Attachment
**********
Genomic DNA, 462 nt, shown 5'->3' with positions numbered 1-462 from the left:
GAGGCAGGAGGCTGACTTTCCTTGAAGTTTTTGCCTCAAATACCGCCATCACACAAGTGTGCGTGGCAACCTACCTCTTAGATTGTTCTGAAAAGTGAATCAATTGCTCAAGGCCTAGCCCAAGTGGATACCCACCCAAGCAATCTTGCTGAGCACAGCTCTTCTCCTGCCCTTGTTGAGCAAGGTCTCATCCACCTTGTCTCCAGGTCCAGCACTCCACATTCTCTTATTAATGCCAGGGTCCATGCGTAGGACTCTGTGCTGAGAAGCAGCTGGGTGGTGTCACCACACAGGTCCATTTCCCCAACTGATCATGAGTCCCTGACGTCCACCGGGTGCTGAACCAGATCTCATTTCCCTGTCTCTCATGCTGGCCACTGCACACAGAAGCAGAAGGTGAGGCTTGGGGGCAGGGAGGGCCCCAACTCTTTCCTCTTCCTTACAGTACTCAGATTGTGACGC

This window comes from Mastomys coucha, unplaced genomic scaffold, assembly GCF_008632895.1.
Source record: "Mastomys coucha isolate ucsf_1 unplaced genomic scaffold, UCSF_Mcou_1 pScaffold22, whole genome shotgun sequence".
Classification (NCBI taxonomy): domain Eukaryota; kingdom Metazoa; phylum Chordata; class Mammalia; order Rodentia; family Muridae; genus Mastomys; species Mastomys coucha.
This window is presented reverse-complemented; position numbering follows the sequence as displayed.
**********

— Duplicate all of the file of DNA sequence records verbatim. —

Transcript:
Genomic DNA, 462 nt, shown 5'->3' with positions numbered 1-462 from the left:
GAGGCAGGAGGCTGACTTTCCTTGAAGTTTTTGCCTCAAATACCGCCATCACACAAGTGTGCGTGGCAACCTACCTCTTAGATTGTTCTGAAAAGTGAATCAATTGCTCAAGGCCTAGCCCAAGTGGATACCCACCCAAGCAATCTTGCTGAGCACAGCTCTTCTCCTGCCCTTGTTGAGCAAGGTCTCATCCACCTTGTCTCCAGGTCCAGCACTCCACATTCTCTTATTAATGCCAGGGTCCATGCGTAGGACTCTGTGCTGAGAAGCAGCTGGGTGGTGTCACCACACAGGTCCATTTCCCCAACTGATCATGAGTCCCTGACGTCCACCGGGTGCTGAACCAGATCTCATTTCCCTGTCTCTCATGCTGGCCACTGCACACAGAAGCAGAAGGTGAGGCTTGGGGGCAGGGAGGGCCCCAACTCTTTCCTCTTCCTTACAGTACTCAGATTGTGACGC

This window comes from Mastomys coucha, unplaced genomic scaffold, assembly GCF_008632895.1.
Source record: "Mastomys coucha isolate ucsf_1 unplaced genomic scaffold, UCSF_Mcou_1 pScaffold22, whole genome shotgun sequence".
Classification (NCBI taxonomy): domain Eukaryota; kingdom Metazoa; phylum Chordata; class Mammalia; order Rodentia; family Muridae; genus Mastomys; species Mastomys coucha.
This window is presented reverse-complemented; position numbering follows the sequence as displayed.